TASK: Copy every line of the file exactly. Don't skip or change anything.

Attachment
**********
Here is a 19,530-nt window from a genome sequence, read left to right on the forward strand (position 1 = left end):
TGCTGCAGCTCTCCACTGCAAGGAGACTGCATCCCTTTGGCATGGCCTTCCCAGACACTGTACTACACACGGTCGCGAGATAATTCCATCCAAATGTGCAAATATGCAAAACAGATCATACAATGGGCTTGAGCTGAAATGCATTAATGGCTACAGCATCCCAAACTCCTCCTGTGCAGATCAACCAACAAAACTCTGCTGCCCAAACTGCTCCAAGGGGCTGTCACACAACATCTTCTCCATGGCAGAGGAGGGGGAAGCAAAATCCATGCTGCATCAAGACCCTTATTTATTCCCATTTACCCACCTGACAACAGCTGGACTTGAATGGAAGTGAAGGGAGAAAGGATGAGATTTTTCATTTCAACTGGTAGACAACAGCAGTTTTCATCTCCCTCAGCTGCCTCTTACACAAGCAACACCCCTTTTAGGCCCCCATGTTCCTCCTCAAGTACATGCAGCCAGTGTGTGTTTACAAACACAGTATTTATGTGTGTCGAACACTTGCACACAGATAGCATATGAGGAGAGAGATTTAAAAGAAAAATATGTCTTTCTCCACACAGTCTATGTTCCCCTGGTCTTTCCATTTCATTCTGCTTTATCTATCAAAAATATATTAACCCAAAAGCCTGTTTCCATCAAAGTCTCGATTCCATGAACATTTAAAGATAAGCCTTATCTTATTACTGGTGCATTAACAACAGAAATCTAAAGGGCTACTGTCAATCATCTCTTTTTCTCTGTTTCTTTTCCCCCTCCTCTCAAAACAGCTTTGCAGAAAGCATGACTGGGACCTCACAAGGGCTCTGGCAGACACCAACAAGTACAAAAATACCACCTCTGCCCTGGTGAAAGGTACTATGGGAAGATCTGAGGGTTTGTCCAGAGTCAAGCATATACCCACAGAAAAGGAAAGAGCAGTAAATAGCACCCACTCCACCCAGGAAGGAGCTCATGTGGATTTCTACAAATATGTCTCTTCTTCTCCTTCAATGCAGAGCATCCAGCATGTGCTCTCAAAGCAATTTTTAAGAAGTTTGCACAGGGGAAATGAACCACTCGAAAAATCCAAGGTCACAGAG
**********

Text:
Here is a 19,530-nt window from a genome sequence, read left to right on the forward strand (position 1 = left end):
TGCTGCAGCTCTCCACTGCAAGGAGACTGCATCCCTTTGGCATGGCCTTCCCAGACACTGTACTACACACGGTCGCGAGATAATTCCATCCAAATGTGCAAATATGCAAAACAGATCATACAATGGGCTTGAGCTGAAATGCATTAATGGCTACAGCATCCCAAACTCCTCCTGTGCAGATCAACCAACAAAACTCTGCTGCCCAAACTGCTCCAAGGGGCTGTCACACAACATCTTCTCCATGGCAGAGGAGGGGGAAGCAAAATCCATGCTGCATCAAGACCCTTATTTATTCCCATTTACCCACCTGACAACAGCTGGACTTGAATGGAAGTGAAGGGAGAAAGGATGAGATTTTTCATTTCAACTGGTAGACAACAGCAGTTTTCATCTCCCTCAGCTGCCTCTTACACAAGCAACACCCCTTTTAGGCCCCCATGTTCCTCCTCAAGTACATGCAGCCAGTGTGTGTTTACAAACACAGTATTTATGTGTGTCGAACACTTGCACACAGATAGCATATGAGGAGAGAGATTTAAAAGAAAAATATGTCTTTCTCCACACAGTCTATGTTCCCCTGGTCTTTCCATTTCATTCTGCTTTATCTATCAAAAATATATTAACCCAAAAGCCTGTTTCCATCAAAGTCTCGATTCCATGAACATTTAAAGATAAGCCTTATCTTATTACTGGTGCATTAACAACAGAAATCTAAAGGGCTACTGTCAATCATCTCTTTTTCTCTGTTTCTTTTCCCCCTCCTCTCAAAACAGCTTTGCAGAAAGCATGACTGGGACCTCACAAGGGCTCTGGCAGACACCAACAAGTACAAAAATACCACCTCTGCCCTGGTGAAAGGTACTATGGGAAGATCTGAGGGTTTGTCCAGAGTCAAGCATATACCCACAGAAAAGGAAAGAGCAGTAAATAGCACCCACTCCACCCAGGAAGGAGCTCATGTGGATTTCTACAAATATGTCTCTTCTTCTCCTTCAATGCAGAGCATCCAGCATGTGCTCTCAAAGCAATTTTTAAGAAGTTTGCACAGGGGAAATGAACCACTCGAAAAATCCAAGGTCACAGAG